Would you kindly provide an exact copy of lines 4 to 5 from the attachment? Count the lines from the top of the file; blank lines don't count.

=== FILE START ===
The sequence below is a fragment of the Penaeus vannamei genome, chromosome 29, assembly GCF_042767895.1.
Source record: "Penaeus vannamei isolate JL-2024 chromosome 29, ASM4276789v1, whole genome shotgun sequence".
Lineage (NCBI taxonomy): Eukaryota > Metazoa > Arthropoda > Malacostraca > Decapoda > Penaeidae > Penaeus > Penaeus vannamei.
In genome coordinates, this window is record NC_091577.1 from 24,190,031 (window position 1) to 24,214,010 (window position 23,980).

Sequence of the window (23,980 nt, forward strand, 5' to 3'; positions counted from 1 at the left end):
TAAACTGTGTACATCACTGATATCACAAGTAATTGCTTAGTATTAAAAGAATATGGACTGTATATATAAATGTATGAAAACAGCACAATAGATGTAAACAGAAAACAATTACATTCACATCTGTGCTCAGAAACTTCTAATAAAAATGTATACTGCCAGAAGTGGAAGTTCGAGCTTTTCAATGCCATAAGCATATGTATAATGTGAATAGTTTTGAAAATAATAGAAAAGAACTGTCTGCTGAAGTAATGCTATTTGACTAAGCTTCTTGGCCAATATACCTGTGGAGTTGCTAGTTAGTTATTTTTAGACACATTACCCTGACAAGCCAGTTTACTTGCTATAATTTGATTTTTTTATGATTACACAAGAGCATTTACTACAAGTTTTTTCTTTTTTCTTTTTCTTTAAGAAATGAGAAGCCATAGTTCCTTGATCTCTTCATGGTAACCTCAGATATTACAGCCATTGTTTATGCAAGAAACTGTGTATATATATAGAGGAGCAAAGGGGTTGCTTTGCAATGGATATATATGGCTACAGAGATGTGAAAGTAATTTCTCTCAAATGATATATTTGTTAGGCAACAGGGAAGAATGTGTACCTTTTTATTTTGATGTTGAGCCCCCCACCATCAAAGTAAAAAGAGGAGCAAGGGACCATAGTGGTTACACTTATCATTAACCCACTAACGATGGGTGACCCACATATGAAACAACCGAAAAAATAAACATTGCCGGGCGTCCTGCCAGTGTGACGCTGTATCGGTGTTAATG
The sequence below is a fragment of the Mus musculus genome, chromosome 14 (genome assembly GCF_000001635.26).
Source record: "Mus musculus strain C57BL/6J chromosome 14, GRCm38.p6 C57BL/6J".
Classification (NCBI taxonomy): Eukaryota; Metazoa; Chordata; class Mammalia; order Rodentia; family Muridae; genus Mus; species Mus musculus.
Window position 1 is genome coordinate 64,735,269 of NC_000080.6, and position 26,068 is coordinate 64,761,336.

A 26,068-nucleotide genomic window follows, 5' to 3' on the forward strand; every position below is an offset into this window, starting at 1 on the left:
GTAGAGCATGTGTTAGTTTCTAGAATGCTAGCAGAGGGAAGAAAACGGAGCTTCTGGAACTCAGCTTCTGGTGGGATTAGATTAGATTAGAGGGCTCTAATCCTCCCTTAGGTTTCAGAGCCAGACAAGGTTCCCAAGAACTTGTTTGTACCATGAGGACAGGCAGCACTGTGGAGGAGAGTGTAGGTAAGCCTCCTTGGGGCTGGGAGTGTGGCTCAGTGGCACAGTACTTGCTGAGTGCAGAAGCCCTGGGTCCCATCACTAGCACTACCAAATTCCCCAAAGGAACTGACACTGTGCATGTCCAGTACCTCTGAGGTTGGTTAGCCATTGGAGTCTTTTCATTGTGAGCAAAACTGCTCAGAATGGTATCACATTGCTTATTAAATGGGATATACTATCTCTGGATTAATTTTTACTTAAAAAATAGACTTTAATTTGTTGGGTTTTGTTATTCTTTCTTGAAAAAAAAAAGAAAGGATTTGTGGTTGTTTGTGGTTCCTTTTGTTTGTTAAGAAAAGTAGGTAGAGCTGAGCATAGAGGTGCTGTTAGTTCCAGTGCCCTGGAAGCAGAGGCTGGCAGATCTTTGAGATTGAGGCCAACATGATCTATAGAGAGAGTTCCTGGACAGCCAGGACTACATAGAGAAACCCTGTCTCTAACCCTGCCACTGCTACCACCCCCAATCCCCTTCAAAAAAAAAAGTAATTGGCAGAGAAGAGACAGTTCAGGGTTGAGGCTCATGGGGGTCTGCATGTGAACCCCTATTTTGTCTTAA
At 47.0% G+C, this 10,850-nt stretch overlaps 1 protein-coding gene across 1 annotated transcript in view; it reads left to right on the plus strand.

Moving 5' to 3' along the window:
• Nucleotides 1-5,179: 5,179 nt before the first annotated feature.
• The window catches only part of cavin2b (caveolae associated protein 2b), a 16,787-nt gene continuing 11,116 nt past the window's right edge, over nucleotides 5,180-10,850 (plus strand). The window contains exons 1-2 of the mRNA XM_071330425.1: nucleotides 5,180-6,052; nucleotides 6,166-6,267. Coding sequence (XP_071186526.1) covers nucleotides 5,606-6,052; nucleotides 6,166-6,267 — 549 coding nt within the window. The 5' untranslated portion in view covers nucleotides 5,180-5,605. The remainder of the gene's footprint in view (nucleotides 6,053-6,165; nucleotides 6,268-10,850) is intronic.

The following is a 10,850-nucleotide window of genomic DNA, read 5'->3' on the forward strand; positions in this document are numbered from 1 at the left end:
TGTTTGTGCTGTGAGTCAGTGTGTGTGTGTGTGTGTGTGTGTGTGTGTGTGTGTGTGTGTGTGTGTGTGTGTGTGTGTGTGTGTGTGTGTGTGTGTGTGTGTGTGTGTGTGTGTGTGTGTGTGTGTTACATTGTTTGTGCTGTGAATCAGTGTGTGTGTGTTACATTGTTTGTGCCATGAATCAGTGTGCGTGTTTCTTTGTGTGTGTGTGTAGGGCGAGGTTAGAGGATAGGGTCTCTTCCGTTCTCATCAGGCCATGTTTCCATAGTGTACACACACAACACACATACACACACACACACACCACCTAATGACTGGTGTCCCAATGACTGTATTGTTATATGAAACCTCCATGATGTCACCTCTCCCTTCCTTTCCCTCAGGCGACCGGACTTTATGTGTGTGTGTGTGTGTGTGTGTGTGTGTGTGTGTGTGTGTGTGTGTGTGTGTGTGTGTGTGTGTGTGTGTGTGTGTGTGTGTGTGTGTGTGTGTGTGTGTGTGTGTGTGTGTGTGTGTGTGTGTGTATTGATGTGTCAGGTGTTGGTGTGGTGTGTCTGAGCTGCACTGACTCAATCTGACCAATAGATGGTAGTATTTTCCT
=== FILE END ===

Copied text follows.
In genome coordinates, this window is record NC_091577.1 from 24,190,031 (window position 1) to 24,214,010 (window position 23,980).

Sequence of the window (23,980 nt, forward strand, 5' to 3'; positions counted from 1 at the left end):